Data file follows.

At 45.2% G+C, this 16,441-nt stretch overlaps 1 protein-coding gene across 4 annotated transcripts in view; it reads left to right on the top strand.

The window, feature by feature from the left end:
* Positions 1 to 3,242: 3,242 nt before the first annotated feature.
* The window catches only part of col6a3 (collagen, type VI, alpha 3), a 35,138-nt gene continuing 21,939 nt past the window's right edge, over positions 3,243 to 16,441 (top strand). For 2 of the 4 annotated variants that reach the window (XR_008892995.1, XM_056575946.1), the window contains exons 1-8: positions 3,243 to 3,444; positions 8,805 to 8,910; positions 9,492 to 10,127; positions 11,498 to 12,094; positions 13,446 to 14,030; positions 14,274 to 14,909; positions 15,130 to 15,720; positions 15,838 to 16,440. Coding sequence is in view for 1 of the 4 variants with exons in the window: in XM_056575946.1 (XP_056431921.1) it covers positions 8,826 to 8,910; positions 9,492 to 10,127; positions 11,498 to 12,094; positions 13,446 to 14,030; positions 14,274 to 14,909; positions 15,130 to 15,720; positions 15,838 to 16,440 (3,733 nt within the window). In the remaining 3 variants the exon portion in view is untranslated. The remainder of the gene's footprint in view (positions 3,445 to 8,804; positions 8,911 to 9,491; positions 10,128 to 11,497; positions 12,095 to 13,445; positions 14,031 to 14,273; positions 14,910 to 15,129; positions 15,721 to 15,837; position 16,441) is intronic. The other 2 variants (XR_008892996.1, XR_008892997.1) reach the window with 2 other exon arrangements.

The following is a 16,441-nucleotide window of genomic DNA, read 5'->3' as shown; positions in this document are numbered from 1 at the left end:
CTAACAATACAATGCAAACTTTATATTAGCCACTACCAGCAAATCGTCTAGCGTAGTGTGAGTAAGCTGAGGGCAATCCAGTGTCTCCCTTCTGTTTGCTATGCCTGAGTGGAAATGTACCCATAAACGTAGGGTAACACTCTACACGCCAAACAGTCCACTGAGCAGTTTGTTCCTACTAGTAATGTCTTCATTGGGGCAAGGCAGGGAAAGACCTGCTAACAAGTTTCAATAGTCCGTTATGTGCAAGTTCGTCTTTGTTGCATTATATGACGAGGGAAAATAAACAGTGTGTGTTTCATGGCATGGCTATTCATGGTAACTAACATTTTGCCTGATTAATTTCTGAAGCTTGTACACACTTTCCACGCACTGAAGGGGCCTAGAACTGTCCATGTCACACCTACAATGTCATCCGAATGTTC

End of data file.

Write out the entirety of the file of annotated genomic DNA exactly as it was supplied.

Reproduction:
At 45.2% G+C, this 16,441-nt stretch overlaps 1 protein-coding gene across 4 annotated transcripts in view; it reads left to right on the top strand.

The window, feature by feature from the left end:
* Positions 1 to 3,242: 3,242 nt before the first annotated feature.
* The window catches only part of col6a3 (collagen, type VI, alpha 3), a 35,138-nt gene continuing 21,939 nt past the window's right edge, over positions 3,243 to 16,441 (top strand). For 2 of the 4 annotated variants that reach the window (XR_008892995.1, XM_056575946.1), the window contains exons 1-8: positions 3,243 to 3,444; positions 8,805 to 8,910; positions 9,492 to 10,127; positions 11,498 to 12,094; positions 13,446 to 14,030; positions 14,274 to 14,909; positions 15,130 to 15,720; positions 15,838 to 16,440. Coding sequence is in view for 1 of the 4 variants with exons in the window: in XM_056575946.1 (XP_056431921.1) it covers positions 8,826 to 8,910; positions 9,492 to 10,127; positions 11,498 to 12,094; positions 13,446 to 14,030; positions 14,274 to 14,909; positions 15,130 to 15,720; positions 15,838 to 16,440 (3,733 nt within the window). In the remaining 3 variants the exon portion in view is untranslated. The remainder of the gene's footprint in view (positions 3,445 to 8,804; positions 8,911 to 9,491; positions 10,128 to 11,497; positions 12,095 to 13,445; positions 14,031 to 14,273; positions 14,910 to 15,129; positions 15,721 to 15,837; position 16,441) is intronic. The other 2 variants (XR_008892996.1, XR_008892997.1) reach the window with 2 other exon arrangements.

The following is a 16,441-nucleotide window of genomic DNA, read 5'->3' as shown; positions in this document are numbered from 1 at the left end:
CTAACAATACAATGCAAACTTTATATTAGCCACTACCAGCAAATCGTCTAGCGTAGTGTGAGTAAGCTGAGGGCAATCCAGTGTCTCCCTTCTGTTTGCTATGCCTGAGTGGAAATGTACCCATAAACGTAGGGTAACACTCTACACGCCAAACAGTCCACTGAGCAGTTTGTTCCTACTAGTAATGTCTTCATTGGGGCAAGGCAGGGAAAGACCTGCTAACAAGTTTCAATAGTCCGTTATGTGCAAGTTCGTCTTTGTTGCATTATATGACGAGGGAAAATAAACAGTGTGTGTTTCATGGCATGGCTATTCATGGTAACTAACATTTTGCCTGATTAATTTCTGAAGCTTGTACACACTTTCCACGCACTGAAGGGGCCTAGAACTGTCCATGTCACACCTACAATGTCATCCGAATGTTC